6 Fantastic Ideas to Make Disc Golf EFFECTIVE Exercise

Disc golf is becoming such a popular sport because players of all skill levels, shapes, sizes, ages, etc. can play with high amounts of success. You can even play if you are out of shape.

But can disc golf be a form of effective exercise to get into shape? I say yes, disc golf can be an effective form of exercise if you implement the proper modifications I recommend in this post.

We all know that we should exercise. We all know the benefits of doing it and the negatives of avoiding it, so I won’t go into all of that. What I do want to do is offer up some ideas and tips of how to integrate effective exercise into the time you are already spending. The only way I have found to consistently exercise is to couple it with something else I actually enjoy doing. Going to the gym can be fun for many people, but if lifting weights isn’t your thing there aren’t many options available. You need to get creative.

Disc golf on its own really isn’t a great form of exercise in my opinion. Technically it is exercise though. Although its too slow paced and doesn’t get the heart rate up enough (unless perhaps you’re in a tight race in a tournament). If you’re accustomed to playing disc golf a few times a week, then these disc golf modification will be perfect for you. My recommendations are not going to add any real significant length of time you spend on the course. It might even speed it up to where you can play more if you so choose.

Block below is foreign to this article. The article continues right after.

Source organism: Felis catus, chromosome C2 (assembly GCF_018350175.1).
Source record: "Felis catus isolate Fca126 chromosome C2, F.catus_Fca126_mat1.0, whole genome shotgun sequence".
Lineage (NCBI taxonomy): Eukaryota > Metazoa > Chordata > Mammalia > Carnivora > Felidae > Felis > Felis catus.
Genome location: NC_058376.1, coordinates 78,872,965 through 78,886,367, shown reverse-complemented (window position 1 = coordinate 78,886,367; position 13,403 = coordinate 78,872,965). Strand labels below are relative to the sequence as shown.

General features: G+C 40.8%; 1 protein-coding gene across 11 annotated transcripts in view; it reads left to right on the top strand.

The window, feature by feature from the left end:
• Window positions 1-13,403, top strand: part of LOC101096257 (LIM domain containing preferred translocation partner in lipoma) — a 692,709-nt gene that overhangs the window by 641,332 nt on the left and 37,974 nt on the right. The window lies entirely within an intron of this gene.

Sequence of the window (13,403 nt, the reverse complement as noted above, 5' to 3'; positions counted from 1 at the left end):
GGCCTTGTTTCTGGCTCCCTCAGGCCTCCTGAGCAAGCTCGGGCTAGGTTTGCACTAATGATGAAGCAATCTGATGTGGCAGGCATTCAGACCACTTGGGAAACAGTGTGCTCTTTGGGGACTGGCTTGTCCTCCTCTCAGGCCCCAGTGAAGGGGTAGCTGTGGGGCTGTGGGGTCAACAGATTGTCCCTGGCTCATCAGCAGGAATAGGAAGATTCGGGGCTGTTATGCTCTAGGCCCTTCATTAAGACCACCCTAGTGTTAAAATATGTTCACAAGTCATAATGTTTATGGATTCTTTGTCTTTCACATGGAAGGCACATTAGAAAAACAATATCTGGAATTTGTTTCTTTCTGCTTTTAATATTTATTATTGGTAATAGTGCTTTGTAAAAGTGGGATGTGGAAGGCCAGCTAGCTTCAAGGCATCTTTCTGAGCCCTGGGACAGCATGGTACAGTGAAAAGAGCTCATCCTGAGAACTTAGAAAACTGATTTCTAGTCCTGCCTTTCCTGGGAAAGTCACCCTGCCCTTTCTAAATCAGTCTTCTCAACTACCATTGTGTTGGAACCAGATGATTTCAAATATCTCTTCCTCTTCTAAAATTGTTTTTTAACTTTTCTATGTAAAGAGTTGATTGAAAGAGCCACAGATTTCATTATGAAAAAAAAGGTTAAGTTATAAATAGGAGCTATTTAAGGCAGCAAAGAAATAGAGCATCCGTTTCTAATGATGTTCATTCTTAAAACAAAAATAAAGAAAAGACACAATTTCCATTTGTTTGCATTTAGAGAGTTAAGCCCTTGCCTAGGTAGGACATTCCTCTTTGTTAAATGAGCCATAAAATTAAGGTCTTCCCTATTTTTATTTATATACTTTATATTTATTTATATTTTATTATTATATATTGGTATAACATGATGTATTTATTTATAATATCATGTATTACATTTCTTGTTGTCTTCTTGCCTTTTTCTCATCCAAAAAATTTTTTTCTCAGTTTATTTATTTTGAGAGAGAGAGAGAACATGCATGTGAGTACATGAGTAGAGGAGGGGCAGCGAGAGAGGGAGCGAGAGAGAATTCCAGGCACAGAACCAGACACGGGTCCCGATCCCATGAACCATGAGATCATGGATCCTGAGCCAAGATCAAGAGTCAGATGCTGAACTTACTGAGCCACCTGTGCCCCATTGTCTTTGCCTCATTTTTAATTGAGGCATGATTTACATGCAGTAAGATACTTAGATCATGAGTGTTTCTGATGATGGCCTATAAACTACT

What I can promise you is by the time your round is over you’re going to be more wore out and sore than you’re used to. Some of these exercise ideas can use during group or tournament play, but it isn’t necessarily practical to do so. Personally, I like to play a round early in the morning before work and before anyone else is on the course. This gives me plenty of leeway out there.

Okay, let’s dive in. Make sure you pack a ton of water and hit the course with these effective disc golf exercise tips.

What Is Effective Disc Golf Exercise

For most people, they just want to exercise to stay healthy, lose weight, and live longer. Simple as that. If you’re looking for something else like gaining a ton of muscle, then this isn’t the article for you. We all just want to live longer and stay at a healthy weight so we can play more disc golf, right?

Before moving into my ideas for integrating exercise into disc golf, I want to first establish some of the requirements for classifying exercises as effective. In here, we will focus on a few elements: cardiovascular exercises, flexibility exercises, and resistance exercises. Ultimately, the goal with all of these is to burn calories. Burning calories is going to go a long ways toward losing the weight. But there are some other factors to consider.


Cardiovascular health has to do with the blood circulation in your body from your heart to your blood vessels. Without it, there’s a plethora of serious conditions that you can get. To improve this, we’ll be looking at ways to have sustained exercise with intervals and repetitions to get your heart rate up. When you perform sustained exercises, your muscles require more oxygen, so your heart begins to pump faster to bring more oxygen carrying blood to the muscles. After a while, you heart will adapt and become more efficient at this.

Bottom-line: you need to get your heart rate up during your round. More cardiovascular = longer life.